Community-Based provision of development services in rural South Africa

Peer Reviewed
1 January 2006

This paper analyses participatory development through the lens of public goods theory. South Africa's Community Water Supply & Sanitation Programme is discussed as a case study.

It is often contended that rural development works most effectively when beneficiary communities are active project participants, and not the passive recipients of assistance. This paper analyses participatory development through the lens of public goods theory. South Africa's Community Water Supply & Sanitation Programme is discussed as a case study. Conclusions from our game-theoretic analysis are used to make suggestions for South African development policy.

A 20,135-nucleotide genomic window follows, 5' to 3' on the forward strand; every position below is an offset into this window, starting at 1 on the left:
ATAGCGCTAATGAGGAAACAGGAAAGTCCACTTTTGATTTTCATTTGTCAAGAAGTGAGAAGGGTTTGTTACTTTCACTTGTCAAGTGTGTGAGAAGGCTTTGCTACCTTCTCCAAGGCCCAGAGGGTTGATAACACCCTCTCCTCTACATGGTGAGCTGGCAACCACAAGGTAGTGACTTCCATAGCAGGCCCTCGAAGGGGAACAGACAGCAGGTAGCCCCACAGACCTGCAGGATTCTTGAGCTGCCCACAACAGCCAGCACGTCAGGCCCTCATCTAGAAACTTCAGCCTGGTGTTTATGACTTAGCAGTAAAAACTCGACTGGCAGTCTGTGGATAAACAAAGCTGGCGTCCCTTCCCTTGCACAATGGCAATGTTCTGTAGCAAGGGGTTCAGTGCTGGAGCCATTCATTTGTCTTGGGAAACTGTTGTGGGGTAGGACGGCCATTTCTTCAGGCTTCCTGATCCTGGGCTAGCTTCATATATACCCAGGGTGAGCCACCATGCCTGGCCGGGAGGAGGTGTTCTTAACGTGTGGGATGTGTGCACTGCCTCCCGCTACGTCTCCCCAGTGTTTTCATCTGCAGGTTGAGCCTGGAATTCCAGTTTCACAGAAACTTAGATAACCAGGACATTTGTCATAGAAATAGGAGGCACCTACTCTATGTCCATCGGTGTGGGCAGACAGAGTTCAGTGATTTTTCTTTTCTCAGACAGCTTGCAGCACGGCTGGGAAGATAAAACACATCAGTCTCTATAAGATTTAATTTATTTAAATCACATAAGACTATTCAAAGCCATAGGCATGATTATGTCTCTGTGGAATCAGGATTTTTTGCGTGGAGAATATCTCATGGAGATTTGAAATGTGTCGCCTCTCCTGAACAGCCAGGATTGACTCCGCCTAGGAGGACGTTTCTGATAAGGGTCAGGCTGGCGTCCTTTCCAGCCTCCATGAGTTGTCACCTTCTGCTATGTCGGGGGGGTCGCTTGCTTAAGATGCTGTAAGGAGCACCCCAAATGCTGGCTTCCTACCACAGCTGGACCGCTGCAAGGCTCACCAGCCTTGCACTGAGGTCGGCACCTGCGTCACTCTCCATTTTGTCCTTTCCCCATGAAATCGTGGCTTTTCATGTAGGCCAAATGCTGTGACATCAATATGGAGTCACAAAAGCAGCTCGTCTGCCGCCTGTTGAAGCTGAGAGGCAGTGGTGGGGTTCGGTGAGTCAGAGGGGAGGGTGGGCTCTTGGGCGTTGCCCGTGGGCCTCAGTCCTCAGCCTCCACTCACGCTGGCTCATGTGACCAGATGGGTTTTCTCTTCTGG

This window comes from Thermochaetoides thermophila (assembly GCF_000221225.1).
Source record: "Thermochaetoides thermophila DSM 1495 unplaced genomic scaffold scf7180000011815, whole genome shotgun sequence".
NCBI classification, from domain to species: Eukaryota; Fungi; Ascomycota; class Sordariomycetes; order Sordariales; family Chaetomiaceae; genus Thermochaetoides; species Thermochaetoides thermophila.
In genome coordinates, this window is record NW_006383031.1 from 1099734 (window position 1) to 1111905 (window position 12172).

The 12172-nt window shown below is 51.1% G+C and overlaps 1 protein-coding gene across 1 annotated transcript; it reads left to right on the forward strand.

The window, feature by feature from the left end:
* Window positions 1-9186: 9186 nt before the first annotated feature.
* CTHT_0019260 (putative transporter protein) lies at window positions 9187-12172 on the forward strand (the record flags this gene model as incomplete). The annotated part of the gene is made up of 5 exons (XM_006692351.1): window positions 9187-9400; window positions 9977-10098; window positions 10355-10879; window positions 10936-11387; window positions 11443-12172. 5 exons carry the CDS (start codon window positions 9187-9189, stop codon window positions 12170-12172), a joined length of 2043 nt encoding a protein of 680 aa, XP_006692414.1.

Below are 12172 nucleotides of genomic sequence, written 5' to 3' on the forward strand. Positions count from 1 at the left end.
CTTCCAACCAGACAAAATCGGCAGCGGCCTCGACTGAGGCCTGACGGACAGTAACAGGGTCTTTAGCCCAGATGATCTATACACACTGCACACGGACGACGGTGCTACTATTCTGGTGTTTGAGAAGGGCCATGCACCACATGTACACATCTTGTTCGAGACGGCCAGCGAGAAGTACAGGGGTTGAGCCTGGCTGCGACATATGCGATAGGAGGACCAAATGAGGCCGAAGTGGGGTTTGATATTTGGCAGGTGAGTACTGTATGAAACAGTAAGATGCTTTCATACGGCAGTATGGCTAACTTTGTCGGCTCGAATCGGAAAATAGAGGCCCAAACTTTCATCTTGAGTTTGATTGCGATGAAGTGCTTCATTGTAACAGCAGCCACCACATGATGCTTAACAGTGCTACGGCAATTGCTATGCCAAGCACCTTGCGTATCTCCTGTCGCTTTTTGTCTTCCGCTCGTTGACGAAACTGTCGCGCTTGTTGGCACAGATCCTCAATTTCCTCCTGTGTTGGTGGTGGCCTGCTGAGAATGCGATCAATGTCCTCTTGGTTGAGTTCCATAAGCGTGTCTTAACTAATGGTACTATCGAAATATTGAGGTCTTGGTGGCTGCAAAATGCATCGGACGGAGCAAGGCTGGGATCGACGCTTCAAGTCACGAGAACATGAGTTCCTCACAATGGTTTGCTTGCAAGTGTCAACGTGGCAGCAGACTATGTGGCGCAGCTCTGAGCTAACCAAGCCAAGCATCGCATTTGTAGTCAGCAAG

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Publication | 5 May 2006